Thailand launches US$641 million scheme to boost domestic tourism in pandemic’s wake

Proudly contributed by Vincent Vichit-Vadakan

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Visitors carry sun umbrellas as they pose for photos at the 17th century Wat Chaiwatthanaram temple complex north of Bangkok after authorities reopened tourists sites earlier this month.
Photo: AFP

Thailand is set to launch an ambitious 20 billion baht (US$641 million) government stimulus package to encourage domestic tourism, in a bid to plug the gap left by the drop in international arrivals amid the coronavirus pandemic.

Tourism directly or indirectly accounted for as much as 20 per cent of the country’s GDP last year, but that share is projected to fall to just 6 per cent in 2020 – which is where the Rao Thiew Duay Gan (We Travel Together) programme comes in.

With international arrivals unlikely to resume until the last quarter of this year, the government is counting on its own citizens to pump cash into the ailing tourism industry.

Other nations in the region such as Singapore are relying on the private sector to pick up the slack and offer deals to locals, while  Vietnam – widely praised for its coronavirus containment strategy – has increased domestic flight capacity. Even smaller markets like Laos have been pumping money into domestic marketing, resulting in full occupancy in some of the country’s more popular tourist haunts.
Thailand is taking similar measures, but the government is also reaching directly into its own coffers to support what is the largest tourism market in Southeast Asia.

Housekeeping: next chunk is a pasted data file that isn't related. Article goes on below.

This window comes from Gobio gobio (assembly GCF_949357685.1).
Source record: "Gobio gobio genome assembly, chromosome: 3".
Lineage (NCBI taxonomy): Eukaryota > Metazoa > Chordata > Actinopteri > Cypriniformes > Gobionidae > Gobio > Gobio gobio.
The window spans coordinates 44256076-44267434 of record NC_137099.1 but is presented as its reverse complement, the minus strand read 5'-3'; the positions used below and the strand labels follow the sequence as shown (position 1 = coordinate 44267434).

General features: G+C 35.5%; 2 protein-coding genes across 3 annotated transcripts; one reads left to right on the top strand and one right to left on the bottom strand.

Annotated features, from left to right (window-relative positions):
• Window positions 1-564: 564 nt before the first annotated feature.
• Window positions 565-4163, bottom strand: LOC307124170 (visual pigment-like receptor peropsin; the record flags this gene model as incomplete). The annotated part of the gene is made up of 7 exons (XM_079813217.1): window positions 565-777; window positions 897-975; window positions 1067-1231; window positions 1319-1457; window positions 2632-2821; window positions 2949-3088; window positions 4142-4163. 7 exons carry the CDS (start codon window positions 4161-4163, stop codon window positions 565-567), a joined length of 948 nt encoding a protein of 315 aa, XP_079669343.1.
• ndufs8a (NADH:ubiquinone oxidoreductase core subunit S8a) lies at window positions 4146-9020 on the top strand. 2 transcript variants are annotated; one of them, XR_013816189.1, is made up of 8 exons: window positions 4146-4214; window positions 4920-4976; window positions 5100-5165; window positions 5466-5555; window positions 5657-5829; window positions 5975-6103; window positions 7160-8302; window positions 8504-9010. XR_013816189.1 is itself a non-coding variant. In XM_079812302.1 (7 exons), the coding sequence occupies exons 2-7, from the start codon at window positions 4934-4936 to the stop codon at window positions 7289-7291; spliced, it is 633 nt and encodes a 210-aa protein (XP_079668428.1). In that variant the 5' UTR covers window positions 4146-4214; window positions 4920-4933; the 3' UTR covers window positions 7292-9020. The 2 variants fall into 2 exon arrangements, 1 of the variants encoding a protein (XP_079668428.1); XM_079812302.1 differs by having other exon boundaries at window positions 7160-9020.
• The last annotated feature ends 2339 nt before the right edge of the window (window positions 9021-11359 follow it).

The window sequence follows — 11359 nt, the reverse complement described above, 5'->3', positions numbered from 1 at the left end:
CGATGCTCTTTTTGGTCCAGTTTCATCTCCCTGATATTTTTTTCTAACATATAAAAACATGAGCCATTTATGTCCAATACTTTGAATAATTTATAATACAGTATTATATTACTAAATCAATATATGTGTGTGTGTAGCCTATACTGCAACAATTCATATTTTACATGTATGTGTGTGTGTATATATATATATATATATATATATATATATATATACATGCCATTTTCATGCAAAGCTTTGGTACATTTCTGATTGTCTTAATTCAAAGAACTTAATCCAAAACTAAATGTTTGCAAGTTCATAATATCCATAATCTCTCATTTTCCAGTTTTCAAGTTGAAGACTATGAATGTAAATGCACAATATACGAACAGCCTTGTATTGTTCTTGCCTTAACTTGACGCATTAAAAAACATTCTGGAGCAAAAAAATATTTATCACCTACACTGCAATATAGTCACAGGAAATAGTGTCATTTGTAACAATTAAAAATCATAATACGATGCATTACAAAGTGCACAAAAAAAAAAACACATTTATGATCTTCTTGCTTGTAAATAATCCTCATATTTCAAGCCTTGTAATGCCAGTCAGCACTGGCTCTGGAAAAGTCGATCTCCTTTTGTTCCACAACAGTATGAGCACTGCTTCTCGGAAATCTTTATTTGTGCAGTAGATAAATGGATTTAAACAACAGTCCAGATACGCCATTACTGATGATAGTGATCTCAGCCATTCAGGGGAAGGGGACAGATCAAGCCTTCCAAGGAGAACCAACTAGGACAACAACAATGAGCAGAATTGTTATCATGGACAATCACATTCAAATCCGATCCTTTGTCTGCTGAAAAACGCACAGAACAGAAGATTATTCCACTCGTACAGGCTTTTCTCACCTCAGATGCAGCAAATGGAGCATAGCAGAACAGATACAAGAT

Its three-pronged stimulus package covers subsidies on accommodation, transport subsidies – including for domestic flights, long-distance buses, and car rental fees – and e-vouchers that can be used for food and other services. All subsidies are capped at 40 per cent of total expenditure, leaving travellers to pay the balance, with transactions to be handled through the state-owned Krung Thai Bank e-wallet app that is linked to each user’s unique citizen ID card number to reduce the risk of fraud.

The scheme will run until October 31 and is limited to 5 million room nights and travel allowances for 2 million trips – a fraction of the government’s target of 100 million domestic trips this year. An additional 2.4 billion baht has also been earmarked to provide frontline health care workers with special travel packages.

Online registration for the scheme is already open for businesses planning on taking part, with 36,000 restaurants and 24,000 hotels expected to join. The scheme’s implementation has not been without its issues, however.

Read the full article at South China Morning Post:

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